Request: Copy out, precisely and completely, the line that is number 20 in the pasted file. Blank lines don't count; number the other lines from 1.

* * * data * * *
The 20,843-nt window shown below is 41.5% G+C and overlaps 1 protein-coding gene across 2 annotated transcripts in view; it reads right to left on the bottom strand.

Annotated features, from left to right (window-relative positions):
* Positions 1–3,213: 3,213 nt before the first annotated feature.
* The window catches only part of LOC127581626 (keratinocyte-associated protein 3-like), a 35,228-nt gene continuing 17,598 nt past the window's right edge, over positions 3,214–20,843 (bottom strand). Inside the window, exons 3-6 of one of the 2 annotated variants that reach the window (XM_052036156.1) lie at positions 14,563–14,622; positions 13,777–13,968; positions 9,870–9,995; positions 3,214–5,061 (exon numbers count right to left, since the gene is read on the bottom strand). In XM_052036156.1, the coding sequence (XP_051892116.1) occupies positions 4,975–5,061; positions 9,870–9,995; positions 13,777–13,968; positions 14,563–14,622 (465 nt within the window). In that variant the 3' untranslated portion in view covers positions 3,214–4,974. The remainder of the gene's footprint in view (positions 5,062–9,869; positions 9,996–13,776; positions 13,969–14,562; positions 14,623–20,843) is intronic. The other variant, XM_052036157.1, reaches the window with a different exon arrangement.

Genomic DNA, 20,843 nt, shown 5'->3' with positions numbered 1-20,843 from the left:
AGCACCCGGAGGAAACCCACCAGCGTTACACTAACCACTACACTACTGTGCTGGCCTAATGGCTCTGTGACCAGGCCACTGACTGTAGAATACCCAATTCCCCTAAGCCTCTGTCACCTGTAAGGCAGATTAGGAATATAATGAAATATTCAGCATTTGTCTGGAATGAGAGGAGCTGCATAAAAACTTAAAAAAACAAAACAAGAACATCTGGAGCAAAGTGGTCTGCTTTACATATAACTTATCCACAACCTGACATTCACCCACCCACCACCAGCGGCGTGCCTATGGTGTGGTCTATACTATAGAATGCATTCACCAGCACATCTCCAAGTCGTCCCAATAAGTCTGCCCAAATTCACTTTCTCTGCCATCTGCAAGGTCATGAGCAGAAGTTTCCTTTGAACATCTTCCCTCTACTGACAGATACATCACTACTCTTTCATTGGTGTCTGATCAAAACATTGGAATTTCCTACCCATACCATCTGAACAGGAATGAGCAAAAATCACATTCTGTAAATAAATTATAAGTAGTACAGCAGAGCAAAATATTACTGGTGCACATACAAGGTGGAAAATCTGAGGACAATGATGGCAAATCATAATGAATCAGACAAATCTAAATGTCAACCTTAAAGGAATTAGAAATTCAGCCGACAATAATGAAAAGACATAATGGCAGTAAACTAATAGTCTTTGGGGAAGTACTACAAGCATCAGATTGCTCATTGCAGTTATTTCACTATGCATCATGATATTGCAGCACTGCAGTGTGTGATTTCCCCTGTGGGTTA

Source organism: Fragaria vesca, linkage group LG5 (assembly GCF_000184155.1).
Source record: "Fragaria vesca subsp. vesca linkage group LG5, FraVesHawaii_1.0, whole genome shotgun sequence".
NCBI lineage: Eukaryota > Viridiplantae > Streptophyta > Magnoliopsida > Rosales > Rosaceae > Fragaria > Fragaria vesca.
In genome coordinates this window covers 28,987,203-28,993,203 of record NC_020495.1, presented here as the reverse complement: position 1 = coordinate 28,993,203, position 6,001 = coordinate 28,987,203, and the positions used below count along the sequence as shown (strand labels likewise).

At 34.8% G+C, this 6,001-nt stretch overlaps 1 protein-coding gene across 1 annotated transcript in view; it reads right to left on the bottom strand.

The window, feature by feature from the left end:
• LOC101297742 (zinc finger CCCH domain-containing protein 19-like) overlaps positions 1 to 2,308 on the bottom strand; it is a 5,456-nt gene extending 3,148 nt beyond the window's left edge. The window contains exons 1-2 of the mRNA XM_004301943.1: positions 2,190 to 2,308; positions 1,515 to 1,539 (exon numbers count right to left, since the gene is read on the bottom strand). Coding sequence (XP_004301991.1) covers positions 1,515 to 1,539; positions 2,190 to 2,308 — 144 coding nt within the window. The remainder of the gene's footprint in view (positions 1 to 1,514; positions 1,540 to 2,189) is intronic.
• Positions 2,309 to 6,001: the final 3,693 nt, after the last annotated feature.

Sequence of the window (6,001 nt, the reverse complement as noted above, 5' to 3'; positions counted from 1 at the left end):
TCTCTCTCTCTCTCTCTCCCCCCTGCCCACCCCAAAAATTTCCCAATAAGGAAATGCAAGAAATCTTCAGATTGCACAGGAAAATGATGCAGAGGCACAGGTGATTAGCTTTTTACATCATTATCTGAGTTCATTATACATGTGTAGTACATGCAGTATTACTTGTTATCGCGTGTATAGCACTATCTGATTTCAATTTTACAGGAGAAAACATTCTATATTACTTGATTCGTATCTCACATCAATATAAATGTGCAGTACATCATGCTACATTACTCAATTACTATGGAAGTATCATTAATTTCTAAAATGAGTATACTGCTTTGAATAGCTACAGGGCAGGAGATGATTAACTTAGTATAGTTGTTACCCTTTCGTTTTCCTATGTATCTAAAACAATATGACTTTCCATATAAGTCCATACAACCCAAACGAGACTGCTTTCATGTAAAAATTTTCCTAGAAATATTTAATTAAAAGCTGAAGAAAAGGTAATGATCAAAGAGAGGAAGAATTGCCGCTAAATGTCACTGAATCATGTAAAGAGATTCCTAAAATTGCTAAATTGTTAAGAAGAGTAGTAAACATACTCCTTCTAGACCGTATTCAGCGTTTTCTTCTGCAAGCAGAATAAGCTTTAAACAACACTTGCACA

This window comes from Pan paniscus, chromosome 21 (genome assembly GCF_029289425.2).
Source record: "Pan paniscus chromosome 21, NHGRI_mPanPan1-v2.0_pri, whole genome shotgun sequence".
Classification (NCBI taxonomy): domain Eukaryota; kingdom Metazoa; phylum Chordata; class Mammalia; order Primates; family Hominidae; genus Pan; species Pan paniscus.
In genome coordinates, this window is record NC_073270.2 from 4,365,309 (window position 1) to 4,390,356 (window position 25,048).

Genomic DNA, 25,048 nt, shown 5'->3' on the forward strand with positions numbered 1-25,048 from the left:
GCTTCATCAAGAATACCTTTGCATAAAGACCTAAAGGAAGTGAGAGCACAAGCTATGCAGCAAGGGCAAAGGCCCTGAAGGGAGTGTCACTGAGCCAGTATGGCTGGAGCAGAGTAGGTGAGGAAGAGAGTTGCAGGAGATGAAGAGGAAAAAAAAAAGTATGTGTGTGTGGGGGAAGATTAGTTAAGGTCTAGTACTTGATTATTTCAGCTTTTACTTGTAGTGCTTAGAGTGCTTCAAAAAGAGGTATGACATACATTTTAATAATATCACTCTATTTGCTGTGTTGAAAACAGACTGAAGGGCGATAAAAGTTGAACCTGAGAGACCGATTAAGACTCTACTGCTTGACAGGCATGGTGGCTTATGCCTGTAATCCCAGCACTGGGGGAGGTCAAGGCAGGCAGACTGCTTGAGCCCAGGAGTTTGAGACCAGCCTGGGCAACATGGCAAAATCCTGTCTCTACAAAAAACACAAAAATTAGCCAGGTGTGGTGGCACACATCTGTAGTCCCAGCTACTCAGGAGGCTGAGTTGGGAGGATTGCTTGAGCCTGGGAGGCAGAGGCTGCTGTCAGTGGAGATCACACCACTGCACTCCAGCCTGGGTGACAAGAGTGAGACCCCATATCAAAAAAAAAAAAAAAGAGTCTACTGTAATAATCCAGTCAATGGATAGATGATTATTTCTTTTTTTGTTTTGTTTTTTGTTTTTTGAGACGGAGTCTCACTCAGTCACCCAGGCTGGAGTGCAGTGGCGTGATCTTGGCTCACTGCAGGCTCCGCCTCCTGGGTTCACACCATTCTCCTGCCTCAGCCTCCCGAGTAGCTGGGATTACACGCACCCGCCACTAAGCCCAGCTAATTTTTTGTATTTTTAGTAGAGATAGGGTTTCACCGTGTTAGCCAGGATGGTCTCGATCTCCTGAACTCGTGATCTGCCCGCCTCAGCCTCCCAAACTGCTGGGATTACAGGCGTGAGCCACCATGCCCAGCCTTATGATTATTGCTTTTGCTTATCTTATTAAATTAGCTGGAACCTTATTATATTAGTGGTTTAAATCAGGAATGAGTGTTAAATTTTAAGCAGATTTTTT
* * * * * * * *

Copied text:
In genome coordinates, this window is record NC_073270.2 from 4,365,309 (window position 1) to 4,390,356 (window position 25,048).